VHF

Ebola: Protecting us from epidemic data

Day 51: Protecting the public from epidemiological data

It is rather astonishing here how much of the data I and others collect cannot be shared. It is not that the data is about things people don’t know. It is not that the data is about secret findings… it is about keeping the press and academics from saying stupid things and attributing it to WHO.

We have done a series of sensitivity analyses of the major CDC created surveillance system, the VHF, that everyone knows is incomplete. It is consistently 10 or 20% lower than the weekly district reports probably because somehow 10 or 20% of cases fail to be properly documented and transferred on through the steps of the surveillance process (e.g. the case report does not get filled out, or gets lost, or gets missed at the data entry office on the district level….or because half the freakin’ country have one of about six first and last names so they see 17 people named Mohammed Kumara from that district and think that their Mohammed Kumara has already been entered…). But, say out loud with data what everyone knows, for example that most of the cases are not being detected, and wow do the cheap seats in Atlanta and New York start rattling.

The most stunning censorship is the reluctance of anyone to show the epidemic curve. This is because the data takes time to get into the system (both the CDC VHF system and the MoHS “call to the Districts every day” system). It takes days for suspect cases to be tested and confirmed or sent home. It takes days for the data to get entered into the database. There are all kinds of delays… that when presented as an Epi curve, constantly give the impression that the outbreak has peaked and is coming down over the last two weeks.

NY-times-ebola-dashboard

Above is an example from New York Times of an apparent drop off in cases, but not a true one. It is due to counting errors.

(The original image was missing) This is mostly based on the MoHS data so the dip is not as dramatic as the VHF database. Most every reporter and fancy-pants modeler that has never done contact tracing or data entry form hospital forms will be tempted to report that the outbreak appears to be going down. This is actually what going up looks like. It would be fine if poorly informed people misinterpreted and then moved on to the crossword puzzle, but more often, the press officer and we in the office need to squander time explaining about data flow and delays. And then there are aberrant events.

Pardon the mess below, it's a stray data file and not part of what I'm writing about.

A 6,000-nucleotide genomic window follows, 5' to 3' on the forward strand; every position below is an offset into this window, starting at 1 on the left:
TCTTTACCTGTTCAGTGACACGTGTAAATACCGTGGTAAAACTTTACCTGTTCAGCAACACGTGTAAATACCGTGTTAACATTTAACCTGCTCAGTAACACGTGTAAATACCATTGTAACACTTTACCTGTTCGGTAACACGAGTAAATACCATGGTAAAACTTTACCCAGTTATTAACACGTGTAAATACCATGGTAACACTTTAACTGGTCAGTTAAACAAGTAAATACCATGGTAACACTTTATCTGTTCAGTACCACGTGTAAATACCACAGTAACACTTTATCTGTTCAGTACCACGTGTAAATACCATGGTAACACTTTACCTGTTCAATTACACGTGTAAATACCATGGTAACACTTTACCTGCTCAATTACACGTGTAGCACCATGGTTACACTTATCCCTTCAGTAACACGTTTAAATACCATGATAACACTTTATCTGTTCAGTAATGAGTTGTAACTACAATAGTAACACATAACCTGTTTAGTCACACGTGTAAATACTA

If one looks at the week of September 21 above, it looks like there was a spike in suspected cases and then a dip. In fact, there was an outbreak of coding errors combined with the largest lab near Port Loko (the district with the highest incidence) shutting down for the week. Thus, those suspected cases from the week of September 21 mostly died without ever being laboratory confirmed and thus they will stay suspect forever. Since back in September, it took 4 or 5 days to get a lab test back (it is much shorter now), and then the data record had to be updated, typically cases that appeared as suspect in the week of Sept. 21 would mostly change to confirmed in the week of Sept. 28, but that never happened that week resulting in an artifact of apparently elevated numbers of suspect cases one week and fewer cases the next. There are issues like this or bigger in every data source I see every day… so people just do not share data and findings… not with the press, not with your peers who might share it with the press, and heaven knows not with Geneva!

Ah, the things they don’t teach you in intro Epi!

Les

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